His career path was a restless one, in which he studied several subjects, traveled the globe as a young man and variously taught mathematics, French, drama, creative writing and snowboarding in British Columbia.
Then suddenly in 2000, he was thrust back on the national stage after delivering a stirring eulogy at his father’s state funeral. In the days after, two things happened: Trudeau was asked to run, and declined, while Harper, who had been drawn to politics by his distaste for the elder Trudeau, wrote a deeply critical newspaper essay. The battle lines were beginning to form.
Trudeau didn’t make his move into politics until 2007, then married, when he won a nomination in a poor Montreal district held by the separatist Bloc Quebecois. Nobody threw out the welcome mat for him; the nomination was contested within his own party. He won the seat in 2008 even as his party went down to defeat and then was re-elected in 2011 as the Liberals went down to their worst defeat in history.
The party was hobbled, in the words of one observer, by a “lazy approach to grassroots voters, its neglect of youth and ethnic voters and its general sense of hubris and entitlement.” That was Trudeau himself, who then sought the leadership and won it handily in 2013, with a mission to ward off the inner squabbling and take on the Harper Conservatives.
He quickly overtook Harper in popularity, baffling the Conservatives who considered him a lightweight. But by the time the 2015 election began 11 weeks ago, a series of gaffes and a barrage of attack ads saying he was “just not ready” had relegated the Liberals to third place and raised doubts he lacked aptitude for the family business.
Then his inner Jimmy Sinclair kicked in. On the days of three key debates, he put his youthful contrast on display by twice inviting reporters to watch him spar and once capture him canoeing down the Bow River in Calgary.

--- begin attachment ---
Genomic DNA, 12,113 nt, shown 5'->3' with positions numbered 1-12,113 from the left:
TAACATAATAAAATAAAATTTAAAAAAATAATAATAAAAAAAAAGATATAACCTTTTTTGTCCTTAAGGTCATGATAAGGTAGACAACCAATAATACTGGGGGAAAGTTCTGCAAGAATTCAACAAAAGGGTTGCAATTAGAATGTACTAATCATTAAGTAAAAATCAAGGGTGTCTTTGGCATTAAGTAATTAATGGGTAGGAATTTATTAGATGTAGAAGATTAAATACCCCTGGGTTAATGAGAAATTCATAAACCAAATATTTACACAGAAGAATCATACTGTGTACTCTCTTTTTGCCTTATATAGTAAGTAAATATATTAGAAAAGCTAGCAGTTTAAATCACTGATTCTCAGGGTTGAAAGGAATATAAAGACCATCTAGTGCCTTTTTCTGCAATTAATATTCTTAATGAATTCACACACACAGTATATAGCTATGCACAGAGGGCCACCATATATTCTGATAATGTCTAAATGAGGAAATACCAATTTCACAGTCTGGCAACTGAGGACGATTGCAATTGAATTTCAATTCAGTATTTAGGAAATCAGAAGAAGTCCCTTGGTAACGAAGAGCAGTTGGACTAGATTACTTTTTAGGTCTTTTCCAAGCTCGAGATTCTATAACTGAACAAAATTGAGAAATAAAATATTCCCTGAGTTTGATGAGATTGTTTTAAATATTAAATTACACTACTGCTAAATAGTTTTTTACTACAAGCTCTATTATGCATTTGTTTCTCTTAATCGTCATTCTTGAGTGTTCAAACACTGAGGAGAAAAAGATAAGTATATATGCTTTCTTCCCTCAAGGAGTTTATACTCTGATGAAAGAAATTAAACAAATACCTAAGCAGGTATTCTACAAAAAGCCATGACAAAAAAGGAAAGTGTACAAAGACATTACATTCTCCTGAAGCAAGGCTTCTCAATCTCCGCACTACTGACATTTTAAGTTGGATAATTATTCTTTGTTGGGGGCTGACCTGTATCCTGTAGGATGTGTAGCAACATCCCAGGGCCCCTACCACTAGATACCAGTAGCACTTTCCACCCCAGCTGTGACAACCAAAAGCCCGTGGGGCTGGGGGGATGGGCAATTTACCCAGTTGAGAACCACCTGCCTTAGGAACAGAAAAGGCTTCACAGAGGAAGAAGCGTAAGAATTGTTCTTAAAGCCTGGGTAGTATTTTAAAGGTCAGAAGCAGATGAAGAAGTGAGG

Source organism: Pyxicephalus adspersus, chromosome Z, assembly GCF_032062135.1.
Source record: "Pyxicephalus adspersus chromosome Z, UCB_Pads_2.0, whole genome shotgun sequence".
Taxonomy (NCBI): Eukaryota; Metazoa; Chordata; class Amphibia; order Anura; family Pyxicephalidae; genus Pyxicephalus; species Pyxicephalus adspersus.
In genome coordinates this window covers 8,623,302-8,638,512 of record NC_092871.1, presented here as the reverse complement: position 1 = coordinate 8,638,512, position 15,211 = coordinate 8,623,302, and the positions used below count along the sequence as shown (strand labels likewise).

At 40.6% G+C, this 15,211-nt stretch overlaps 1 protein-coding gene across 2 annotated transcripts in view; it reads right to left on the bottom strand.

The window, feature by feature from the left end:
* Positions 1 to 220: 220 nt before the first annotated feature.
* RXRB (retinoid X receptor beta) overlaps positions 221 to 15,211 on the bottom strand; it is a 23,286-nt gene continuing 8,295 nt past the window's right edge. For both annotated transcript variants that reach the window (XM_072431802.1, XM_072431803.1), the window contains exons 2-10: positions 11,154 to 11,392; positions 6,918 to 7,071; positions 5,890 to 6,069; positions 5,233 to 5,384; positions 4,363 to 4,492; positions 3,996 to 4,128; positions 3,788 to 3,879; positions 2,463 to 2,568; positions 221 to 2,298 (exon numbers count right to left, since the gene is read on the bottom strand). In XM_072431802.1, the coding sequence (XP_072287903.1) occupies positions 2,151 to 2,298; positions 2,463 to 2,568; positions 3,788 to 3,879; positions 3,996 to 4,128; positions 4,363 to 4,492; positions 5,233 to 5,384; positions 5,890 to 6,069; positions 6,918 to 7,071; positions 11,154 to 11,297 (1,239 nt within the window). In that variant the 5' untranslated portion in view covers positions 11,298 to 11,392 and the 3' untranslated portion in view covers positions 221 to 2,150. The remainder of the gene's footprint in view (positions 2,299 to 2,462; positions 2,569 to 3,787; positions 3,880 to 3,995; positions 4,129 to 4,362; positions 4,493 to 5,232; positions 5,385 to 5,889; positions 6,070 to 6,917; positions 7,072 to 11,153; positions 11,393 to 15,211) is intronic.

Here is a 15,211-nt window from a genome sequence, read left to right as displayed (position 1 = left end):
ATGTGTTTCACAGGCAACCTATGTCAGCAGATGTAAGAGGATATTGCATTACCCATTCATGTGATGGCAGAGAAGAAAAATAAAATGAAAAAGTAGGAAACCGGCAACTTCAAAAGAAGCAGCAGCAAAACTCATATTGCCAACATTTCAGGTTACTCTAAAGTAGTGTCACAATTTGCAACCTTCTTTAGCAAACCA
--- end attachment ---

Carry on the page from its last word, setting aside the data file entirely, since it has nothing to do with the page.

He was pugnacious in the debates, too, surprising voters whose expectations had been lowered by the Conservative ads and NDP Leader Tom Mulcair’s one-time boast he would “wipe the floor” with the inexperienced upstart.
In one of the debates, Mulcair took a left cross to the head after attacking the elder Trudeau’s record on civil liberties — on the anniversary of his death, no less. “I am incredibly proud to be Pierre Elliott Trudeau’s son, and I am incredibly lucky to have been raised with his values,” Trudeau responded calmly yet firmly, a clip that was among the most widely shared of the campaign.
English, the historian, sees major generational change in the air, likening it to the Kennedy and Obama presidencies and the elder Trudeau’s first victory. He sees his strengths differing from those of his father, but suited for the times. “He’s not an intellectual, OK, but he is well read and he does have a first-rate temperament. He has the temperament for politics. He’s positive, he’s gregarious and he’s got that sense that in a hard time, we’ll come out of it,” English said.
In his acceptance speech Monday night, Trudeau drew on experience in delivering a message to his young children, all of them sleeping at the time. “My dear kids, we are entering into a new adventure together,” he said. “And I can tell you now, there will be some tough times for you as children of a prime minister, but Daddy will be there for you.”